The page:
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Five steps to leading better den meetings

David Kampa had a problem. A week before his Webelos den was supposed to launch model rockets, the Bakersfield, Calif., Scouter learned from an alert parent that the city now required a fire department permit for such activities. Kampa got the permit in time, but only because he had planned ahead and communicated with den families — and because he had a friend in city government who could expedite his application.

“If I hadn’t planned that meeting out weeks in advance, then we wouldn’t have been able to do that rocket launch,” Kampa says. “The Scouts would have been there with their rockets ready to go, and I would have been, ‘Sorry, guys, we can’t do that.’ ”

Of course, planning ahead is important whether you’re launching rockets or not. The cliché rings true: When you fail to plan, you plan to fail.

Kampa, who is now a Cubmaster and roundtable staff member, recently shared with Scouting his top five tips for planning effective den meetings.

1. Go by the book. Whether you’re a rookie or a veteran, your most important resource is the Den Leader Guide for your age group: Tigers, Wolves, Bears or Webelos. (The Webelos book also includes Arrow of Light activities.) Unlike previous publications, the current guides include everything you need to plan effective den meetings, including supply lists, craft instructions, game rules, handouts and more. “It’s all in there — everything,” Kampa says. “Obviously, you can adjust it as needed, but it’s all there.” While publications like the Cub Scout Leader How-to Book are still available, you can get by without them.

2. Know your Scouts. The meeting plans in the Den Leader Guide should work well as written for most dens, but, of course, every den — and every Scout — is different. Kampa recommends thinking about questions like these as you plan: What’s going to work with your Scouts? Do they have good attention spans? Can you do more involved activities with them, or do you need to break things down over two den meetings instead of one?

Parents can help you identify their sons’ strengths and weaknesses, but experience is a powerful teacher as well. “As you spend more time with them, you’re going to get to know them better, know how they react, know what works for them,” Kampa says.

Keep in mind that your Scouts are constantly growing and (let’s hope) maturing. “We see them for about nine-and-a-half months solid” during the school year, Kampa says. “They’re going to change in that time.” A type of activity that didn’t work in September might work great in May.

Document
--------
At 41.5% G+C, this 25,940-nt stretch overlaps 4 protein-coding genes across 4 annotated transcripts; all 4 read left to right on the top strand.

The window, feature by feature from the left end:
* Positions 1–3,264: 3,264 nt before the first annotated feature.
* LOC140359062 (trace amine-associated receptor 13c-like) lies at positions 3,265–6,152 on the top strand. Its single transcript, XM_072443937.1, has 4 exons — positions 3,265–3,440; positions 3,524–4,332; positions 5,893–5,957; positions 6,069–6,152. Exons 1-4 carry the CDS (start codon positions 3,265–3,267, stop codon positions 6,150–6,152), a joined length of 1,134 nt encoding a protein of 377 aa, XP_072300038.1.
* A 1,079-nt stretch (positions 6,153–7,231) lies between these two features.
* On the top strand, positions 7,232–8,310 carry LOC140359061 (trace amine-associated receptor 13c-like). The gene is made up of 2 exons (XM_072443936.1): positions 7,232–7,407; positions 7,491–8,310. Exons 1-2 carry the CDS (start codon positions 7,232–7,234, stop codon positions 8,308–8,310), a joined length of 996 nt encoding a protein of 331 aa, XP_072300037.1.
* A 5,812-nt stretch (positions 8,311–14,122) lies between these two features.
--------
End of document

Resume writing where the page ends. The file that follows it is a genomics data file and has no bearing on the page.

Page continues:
3. Surf the Web. Beyond the Den Leader Guide and other BSA publications, you can find extensive resources online, starting at and Those sites are just the beginning, of course; Scouters have created countless other websites, blogs and Pinterest boards where you can find more song, skit, game and craft ideas.

One caveat: Much of the content you find won’t be aligned with the new advancement requirements that went into effect on June 1. You may have to do a little digging to match the new advancement requirements to the projects and activities you find online.

4. Go to roundtable. A great place to find planning support is your district Cub Scout leaders’ roundtable, which Kampa calls a sort of one-stop shop for den leaders. “You’re going to see the program in action,” he says. “You’re going to get to talk to other leaders who know the program really well. If you have any questions or concerns, you’ve got them right there.”

5. Start early. As Kampa’s rocket-launching story demonstrates, a week is barely enough lead time for planning den meetings; working two weeks ahead is better. He also recommends looking out even further than that, at least in terms of which adventures you’ll focus on each month. Review your council calendar and also explore community events that could double as den outings. “I’ll use our county fair as an example,” Kampa says. “There are a lot of Cub Scout-related activities that they can get done at the fair. But if you think about it while it’s going on, you’re not going to have enough time to get everybody together.”

Better yet, plan for an entire year of Cub Scout fun using the popular Boys’ Life planning calendar and poster-size Pack Program Planning Chart. Check with your local council or visit to find these useful tools.

Whatever you do, don’t wing it and don’t settle for good enough. “We get to be that cool outlet for things they don’t get to do anywhere else,” Kampa says. “Let’s do it.”